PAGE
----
This vulnerability may affect Bitcoin’s network performance and transaction fees, potentially limiting future Ordinals inscriptions.
The National Vulnerability Database (NVD) discovered a significant vulnerability in Bitcoin’s inscriptions on December 9, potentially affecting the Ordinals Protocol developed in 2022. The National Institute of Standards and Technology (NIST), a component of the United States Department of Commerce, oversees the NVD, which is critical in cataloguing and disseminating information concerning cybersecurity vulnerabilities to the public.
Unveiling the Vulnerability
The vulnerability is caused by the ability to escape the data carrier limit in select versions of Bitcoin Core and Bitcoin Knots, allowing data to be disguised as code, according to the NVD study, which notes that inscriptions exploited this flaw in 2022 and 2023.
This vulnerability is significant for Ordinals because of “inscriptions.” In these inscriptions, additional data is incorporated into a specific satoshi, the smallest unit of Bitcoin. This data can take the shape of digital photos, text, or other media. Since late 2022, the Ordinals have been reshaping the digital art landscape by allowing the seamless integration of one-of-a-kind artworks into Bitcoin transactions. This feature, which is analogous to Ethereum’s nonfungible tokens (NFTs), has increased the appeal of data embedding.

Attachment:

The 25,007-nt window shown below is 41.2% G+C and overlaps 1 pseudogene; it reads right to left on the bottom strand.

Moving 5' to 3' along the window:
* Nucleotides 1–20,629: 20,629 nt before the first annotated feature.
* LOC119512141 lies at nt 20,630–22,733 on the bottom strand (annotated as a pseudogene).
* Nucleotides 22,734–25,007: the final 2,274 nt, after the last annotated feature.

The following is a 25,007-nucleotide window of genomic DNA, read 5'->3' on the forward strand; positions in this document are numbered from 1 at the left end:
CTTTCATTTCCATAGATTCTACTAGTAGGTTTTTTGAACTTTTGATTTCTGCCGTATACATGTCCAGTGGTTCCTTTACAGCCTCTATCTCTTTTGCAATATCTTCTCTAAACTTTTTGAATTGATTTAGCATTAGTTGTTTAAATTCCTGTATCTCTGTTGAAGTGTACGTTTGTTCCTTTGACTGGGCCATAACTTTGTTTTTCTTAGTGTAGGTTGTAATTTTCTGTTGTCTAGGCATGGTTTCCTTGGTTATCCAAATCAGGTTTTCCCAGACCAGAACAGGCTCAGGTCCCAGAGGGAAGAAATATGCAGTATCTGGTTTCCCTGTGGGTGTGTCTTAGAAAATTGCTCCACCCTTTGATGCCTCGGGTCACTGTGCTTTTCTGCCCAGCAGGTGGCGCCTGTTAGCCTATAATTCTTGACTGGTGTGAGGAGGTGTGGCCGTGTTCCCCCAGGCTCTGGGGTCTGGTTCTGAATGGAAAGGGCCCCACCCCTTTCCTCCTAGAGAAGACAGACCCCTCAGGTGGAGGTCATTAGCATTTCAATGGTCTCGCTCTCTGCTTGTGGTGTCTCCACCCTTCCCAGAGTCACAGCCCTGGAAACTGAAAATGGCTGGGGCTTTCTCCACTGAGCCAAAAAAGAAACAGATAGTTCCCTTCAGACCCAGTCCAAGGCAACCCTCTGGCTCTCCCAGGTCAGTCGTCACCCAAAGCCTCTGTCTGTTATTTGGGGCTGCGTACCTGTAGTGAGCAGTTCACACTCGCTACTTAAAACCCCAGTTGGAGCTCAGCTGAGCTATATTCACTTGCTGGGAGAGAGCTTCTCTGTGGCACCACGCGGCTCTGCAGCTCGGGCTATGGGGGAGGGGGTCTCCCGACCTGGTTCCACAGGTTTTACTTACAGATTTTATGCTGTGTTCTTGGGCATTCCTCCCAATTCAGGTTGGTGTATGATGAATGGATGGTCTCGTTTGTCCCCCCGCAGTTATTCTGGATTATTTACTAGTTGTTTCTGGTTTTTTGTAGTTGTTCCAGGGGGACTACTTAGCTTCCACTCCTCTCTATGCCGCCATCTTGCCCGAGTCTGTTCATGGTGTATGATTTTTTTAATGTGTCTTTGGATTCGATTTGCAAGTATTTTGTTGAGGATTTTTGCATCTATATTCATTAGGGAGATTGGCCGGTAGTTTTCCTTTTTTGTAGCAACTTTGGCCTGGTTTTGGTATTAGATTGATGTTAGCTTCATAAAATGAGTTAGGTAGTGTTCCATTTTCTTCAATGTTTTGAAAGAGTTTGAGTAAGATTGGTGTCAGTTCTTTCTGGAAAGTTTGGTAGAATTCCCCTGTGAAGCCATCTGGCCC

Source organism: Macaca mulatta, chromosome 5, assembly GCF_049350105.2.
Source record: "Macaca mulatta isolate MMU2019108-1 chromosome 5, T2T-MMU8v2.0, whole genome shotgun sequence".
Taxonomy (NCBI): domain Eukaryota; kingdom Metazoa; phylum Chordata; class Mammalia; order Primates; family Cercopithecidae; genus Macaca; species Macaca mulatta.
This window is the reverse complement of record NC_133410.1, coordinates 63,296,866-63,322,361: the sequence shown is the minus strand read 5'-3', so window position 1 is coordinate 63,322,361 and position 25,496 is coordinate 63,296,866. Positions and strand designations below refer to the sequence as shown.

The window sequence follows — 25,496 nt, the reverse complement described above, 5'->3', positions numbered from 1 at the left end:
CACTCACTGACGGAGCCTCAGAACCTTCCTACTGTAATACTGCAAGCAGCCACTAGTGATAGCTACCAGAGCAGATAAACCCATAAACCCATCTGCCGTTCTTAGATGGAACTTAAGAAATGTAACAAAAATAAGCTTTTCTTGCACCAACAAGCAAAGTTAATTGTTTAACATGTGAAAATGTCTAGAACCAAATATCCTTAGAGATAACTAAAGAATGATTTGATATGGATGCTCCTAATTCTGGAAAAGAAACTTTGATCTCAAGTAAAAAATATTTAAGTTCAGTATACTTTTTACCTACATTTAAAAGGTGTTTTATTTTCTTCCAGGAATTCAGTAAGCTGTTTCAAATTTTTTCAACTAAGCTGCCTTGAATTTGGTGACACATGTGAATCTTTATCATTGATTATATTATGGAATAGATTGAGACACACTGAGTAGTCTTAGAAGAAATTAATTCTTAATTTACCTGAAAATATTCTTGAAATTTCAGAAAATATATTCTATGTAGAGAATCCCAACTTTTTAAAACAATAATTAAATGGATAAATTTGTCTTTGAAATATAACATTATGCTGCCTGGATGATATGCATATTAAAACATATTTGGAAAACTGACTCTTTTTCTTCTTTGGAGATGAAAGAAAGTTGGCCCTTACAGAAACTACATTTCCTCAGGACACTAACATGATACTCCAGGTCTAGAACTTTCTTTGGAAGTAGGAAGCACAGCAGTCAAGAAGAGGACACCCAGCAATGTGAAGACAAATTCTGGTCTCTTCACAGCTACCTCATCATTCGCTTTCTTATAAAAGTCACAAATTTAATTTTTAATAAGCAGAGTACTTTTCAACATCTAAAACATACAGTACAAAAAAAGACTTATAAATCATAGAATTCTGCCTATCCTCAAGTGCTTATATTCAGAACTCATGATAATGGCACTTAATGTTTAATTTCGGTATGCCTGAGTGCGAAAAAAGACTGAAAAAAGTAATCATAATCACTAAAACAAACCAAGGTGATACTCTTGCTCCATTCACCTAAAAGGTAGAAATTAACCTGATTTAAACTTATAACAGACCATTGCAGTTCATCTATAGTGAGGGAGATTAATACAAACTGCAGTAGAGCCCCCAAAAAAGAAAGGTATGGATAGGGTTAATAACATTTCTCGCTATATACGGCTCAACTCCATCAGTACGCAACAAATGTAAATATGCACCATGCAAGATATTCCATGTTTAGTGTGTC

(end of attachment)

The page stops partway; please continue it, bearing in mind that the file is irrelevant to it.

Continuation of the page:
This particular vulnerability in Bitcoin’s network is now being thoroughly investigated. One of the most significant ramifications is the possible influx of non-transactional data, which could jam the blockchain, increasing network size and negatively impacting speed and fees.
Industry Perspectives on Ordinals
The NVD’s website highlights Bitcoin Core developer Luke Dashjr’s latest post on X as a major knowledge source. According to Dashjr, inscriptions use a Bitcoin Core flaw to spam the network with meaningless data. One user compared it to being swamped with junk mail every day, causing you to comb through it all to find messages from your contacts, which obviously slows down the process.
Peter McCormack, a well-known Bitcoin podcaster, has chimed in on the discussion. He emphasises that Ordinals do not benefit Bitcoin consumers and only increase the network’s already high fees. The increasing volume of Ordinals transactions has periodically strained the Bitcoin network during 2023. Because of the increased competition for transaction confirmations, rates have risen and processing times have lengthened. When asked about the potential consequences of resolving this issue, Dashjr stated that it could result in the discontinuation of Ordinals and BRC-20 coins. He did, however, mention that old inscriptions will remain identical due to the network’s immutability.